A Kid's Talents and Abilities Are Clues to Where and How to Proceed Next

In traditional schooling, if a child shows better aptitude for the exact sciences, they also engage in humanities to ensure good grades in all subjects. The essence of Montessori education is that when kids, for example, are inclined towards exact sciences, they are allowed to explore them more deeply and intensively. The internal motivation system and natural aspirations will help achieve success in these disciplines. Montessori emphasized that each child has unique interests, abilities, and learning styles. Instead of imposing a fixed curriculum, Montessori teachers observe kids and adapt activities according to their individual needs and interests. This approach fosters a deep sense of engagement and internal motivation as children explore topics that genuinely capture their interest and enthusiasm.

Montessori teachers carefully observe students as they engage in activities, noting their interests, strengths, and areas of development. This ongoing observation informs lesson planning and allows teachers to adapt their approach to the evolving needs of each child. Reflection also plays a crucial role in Montessori teaching practice, as educators constantly reflect on their interactions with students, the effectiveness of teaching materials, and the overall classroom environment. This commitment to reflection ensures that Montessori classrooms remain dynamic, responsive, and conducive learning environments.

Practical Experience Enhances Better Understanding

Montessori classrooms emphasize practical experience as the primary method of learning. Through tactile exploration and performing practical tasks, children develop a concrete understanding of abstract concepts such as mathematics, language, and science. For example, it can be challenging for a little one to understand what sounds are and how they are conveyed in writing, but by using a sensory alphabet during lessons, kids find the connection between sounds and letters. Another example is that children can play with various materials, instruments, and shapes and thus grasp concepts of comparison (more and less), volume, quantity, and so on.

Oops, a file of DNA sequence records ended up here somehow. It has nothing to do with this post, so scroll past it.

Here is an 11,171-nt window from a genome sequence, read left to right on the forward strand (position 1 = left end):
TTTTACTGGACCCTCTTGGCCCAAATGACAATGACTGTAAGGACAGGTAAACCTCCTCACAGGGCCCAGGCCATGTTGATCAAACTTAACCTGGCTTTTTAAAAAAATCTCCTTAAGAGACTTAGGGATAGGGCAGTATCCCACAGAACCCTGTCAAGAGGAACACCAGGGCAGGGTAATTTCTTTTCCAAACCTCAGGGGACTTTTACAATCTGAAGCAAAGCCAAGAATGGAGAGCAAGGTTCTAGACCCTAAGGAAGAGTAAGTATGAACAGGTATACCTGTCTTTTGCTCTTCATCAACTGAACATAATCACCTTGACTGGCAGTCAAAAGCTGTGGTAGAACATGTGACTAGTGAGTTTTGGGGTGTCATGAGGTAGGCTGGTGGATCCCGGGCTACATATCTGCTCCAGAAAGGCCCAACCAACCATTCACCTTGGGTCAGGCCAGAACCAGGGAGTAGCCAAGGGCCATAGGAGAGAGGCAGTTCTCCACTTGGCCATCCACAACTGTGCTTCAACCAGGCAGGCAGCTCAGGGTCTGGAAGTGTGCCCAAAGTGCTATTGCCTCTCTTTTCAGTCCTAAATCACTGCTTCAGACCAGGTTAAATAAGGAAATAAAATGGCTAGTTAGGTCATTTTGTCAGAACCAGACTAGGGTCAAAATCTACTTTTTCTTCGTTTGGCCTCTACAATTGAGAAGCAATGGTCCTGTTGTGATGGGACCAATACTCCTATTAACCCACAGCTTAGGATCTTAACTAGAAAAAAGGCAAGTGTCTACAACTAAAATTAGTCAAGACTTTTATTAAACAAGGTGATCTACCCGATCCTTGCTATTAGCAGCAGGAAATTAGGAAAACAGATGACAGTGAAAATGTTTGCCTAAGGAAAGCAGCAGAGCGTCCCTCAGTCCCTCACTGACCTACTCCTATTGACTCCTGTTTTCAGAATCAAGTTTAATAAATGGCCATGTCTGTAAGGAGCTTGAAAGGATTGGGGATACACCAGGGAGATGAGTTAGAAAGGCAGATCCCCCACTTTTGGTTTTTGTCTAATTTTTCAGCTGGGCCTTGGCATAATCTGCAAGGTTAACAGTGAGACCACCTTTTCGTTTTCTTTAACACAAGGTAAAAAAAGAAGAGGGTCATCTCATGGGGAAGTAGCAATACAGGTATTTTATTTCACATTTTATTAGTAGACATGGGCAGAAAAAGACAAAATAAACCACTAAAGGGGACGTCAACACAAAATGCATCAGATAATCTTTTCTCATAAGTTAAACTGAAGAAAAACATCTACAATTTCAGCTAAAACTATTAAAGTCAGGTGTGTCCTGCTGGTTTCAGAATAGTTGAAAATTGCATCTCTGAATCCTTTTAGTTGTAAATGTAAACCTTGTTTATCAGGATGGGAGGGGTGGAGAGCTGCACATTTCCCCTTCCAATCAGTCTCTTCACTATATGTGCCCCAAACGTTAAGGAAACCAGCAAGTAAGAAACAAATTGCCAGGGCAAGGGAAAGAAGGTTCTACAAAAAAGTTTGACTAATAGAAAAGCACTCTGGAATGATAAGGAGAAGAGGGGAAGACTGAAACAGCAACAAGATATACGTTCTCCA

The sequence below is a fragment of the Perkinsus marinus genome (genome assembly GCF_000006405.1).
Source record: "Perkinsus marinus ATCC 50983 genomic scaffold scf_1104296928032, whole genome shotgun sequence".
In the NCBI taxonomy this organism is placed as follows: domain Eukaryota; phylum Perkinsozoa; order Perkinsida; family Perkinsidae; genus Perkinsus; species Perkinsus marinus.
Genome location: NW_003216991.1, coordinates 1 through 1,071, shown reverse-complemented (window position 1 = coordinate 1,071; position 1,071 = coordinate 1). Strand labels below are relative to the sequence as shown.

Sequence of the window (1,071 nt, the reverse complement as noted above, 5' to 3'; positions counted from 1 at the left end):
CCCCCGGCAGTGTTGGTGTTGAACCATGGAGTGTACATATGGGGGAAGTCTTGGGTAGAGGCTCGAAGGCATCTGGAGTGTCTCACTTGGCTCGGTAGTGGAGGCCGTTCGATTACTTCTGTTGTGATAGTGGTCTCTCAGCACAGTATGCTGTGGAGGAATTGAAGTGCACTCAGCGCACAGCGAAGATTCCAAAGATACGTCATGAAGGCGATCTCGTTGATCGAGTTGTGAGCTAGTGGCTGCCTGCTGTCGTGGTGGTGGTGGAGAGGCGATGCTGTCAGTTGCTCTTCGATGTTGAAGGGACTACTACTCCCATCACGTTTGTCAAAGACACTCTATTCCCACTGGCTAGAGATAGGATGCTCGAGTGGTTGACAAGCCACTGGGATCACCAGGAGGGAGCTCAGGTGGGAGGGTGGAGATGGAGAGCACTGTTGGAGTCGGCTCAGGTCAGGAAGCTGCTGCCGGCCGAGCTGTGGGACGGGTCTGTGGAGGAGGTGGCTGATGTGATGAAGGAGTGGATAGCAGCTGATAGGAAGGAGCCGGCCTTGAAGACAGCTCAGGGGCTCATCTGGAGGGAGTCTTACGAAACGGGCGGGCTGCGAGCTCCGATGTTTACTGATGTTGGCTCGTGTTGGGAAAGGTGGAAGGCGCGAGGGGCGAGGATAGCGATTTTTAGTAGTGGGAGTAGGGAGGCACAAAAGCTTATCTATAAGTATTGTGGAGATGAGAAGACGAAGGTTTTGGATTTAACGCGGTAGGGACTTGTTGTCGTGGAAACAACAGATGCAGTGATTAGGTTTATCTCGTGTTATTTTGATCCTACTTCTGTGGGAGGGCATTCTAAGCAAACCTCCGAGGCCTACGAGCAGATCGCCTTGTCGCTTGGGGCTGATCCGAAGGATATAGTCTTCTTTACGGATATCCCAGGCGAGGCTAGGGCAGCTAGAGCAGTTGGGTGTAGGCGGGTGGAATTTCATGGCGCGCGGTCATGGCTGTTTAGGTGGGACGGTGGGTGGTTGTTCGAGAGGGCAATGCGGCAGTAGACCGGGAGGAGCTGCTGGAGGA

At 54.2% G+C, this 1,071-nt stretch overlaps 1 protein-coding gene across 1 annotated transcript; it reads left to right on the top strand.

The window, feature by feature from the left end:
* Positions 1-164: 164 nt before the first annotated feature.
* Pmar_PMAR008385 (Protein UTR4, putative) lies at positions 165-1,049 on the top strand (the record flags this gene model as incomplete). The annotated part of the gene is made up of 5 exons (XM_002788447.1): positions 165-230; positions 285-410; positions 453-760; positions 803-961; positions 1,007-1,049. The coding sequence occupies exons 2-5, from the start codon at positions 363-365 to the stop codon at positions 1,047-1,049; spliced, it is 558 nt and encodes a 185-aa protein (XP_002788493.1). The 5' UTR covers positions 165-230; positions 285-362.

Joint Activities in Mixed-Age Groups Foster Better Child Socialization

In Montessori classrooms, students of different ages learn together in the same environment. This system allows children to understand others better, help younger ones, be inspired by older ones, and emulate their example. Mixed-age groups cultivate a sense of community, cooperation, and empathy in students.

Physical Activity Indoors and Outdoors Also Contributes to Holistic Child Development

Indoor and outdoor physical games and activities include exercises that promote gross motor skills, coordination, balance, and spatial perception. In a Montessori children's room, it is advisable to use climbing frames, balance beams, crawling tunnels, and obstacle courses. It creates active play and exploration opportunities, positively impacting cognitive development, not just muscle strengthening, flexibility, and well-being.

In turn, outdoor activities in Montessori settings allow children to interact with nature, participate in open-ended exploration, and experience the natural world firsthand. Outdoor spaces can include gardens, nature trails, sandboxes, water play areas, and open spaces for running, jumping, and creative play. Outdoor games foster curiosity, teach juniors to care for nature and the environment, instill a sense of mindfulness towards everything around them, and promote harmonious personality development.


Education following Montessori principles differs from traditional schooling but offers many advantages. Special attention in this educational system is given to independence, the organization of an environment conducive to free choice and activity, and the use of special materials for independent learning. Montessori education promotes the development of the child as a holistic individual, providing opportunities for free choice, exploration, and self-expression.

Following Montessori principles, a child grows up inquisitive and motivated, ready for any practical tasks, and capable of handling most of them independently. However, while focusing on overall development and independence, Montessori education also allows for achieving excellent results in language, mathematics, natural sciences, and other subjects. This system aims to identify a child's strengths and build a curriculum at their own pace.

Considering the above mentioned principles, Montessori education provides a holistic approach that promotes intellectual, social, emotional, and physical development.

Older Post
Newer Post


What are the main principles of the Montessori approach that should be followed?

Open tab

The main principles of the Montessori methodology include self-directed learning, development through practical activities, and cooperation. It is important to allow the kid to choose their tasks, fostering their individual development and self-expression.

What is a prepared environment?

Open tab

A prepared environment in the Montessori system is a specially organized learning environment where each object and material is carefully selected to stimulate children's interest and learning. It includes ergonomic furniture designed for children's height and access to developmental toys and materials.

For which kids is the Montessori method best suited?

Open tab

Montessori education is particularly suitable for children who demonstrate individuality, show interest in independent learning, and have a desire for practical activities. This approach fosters independence, creativity, and internal motivation.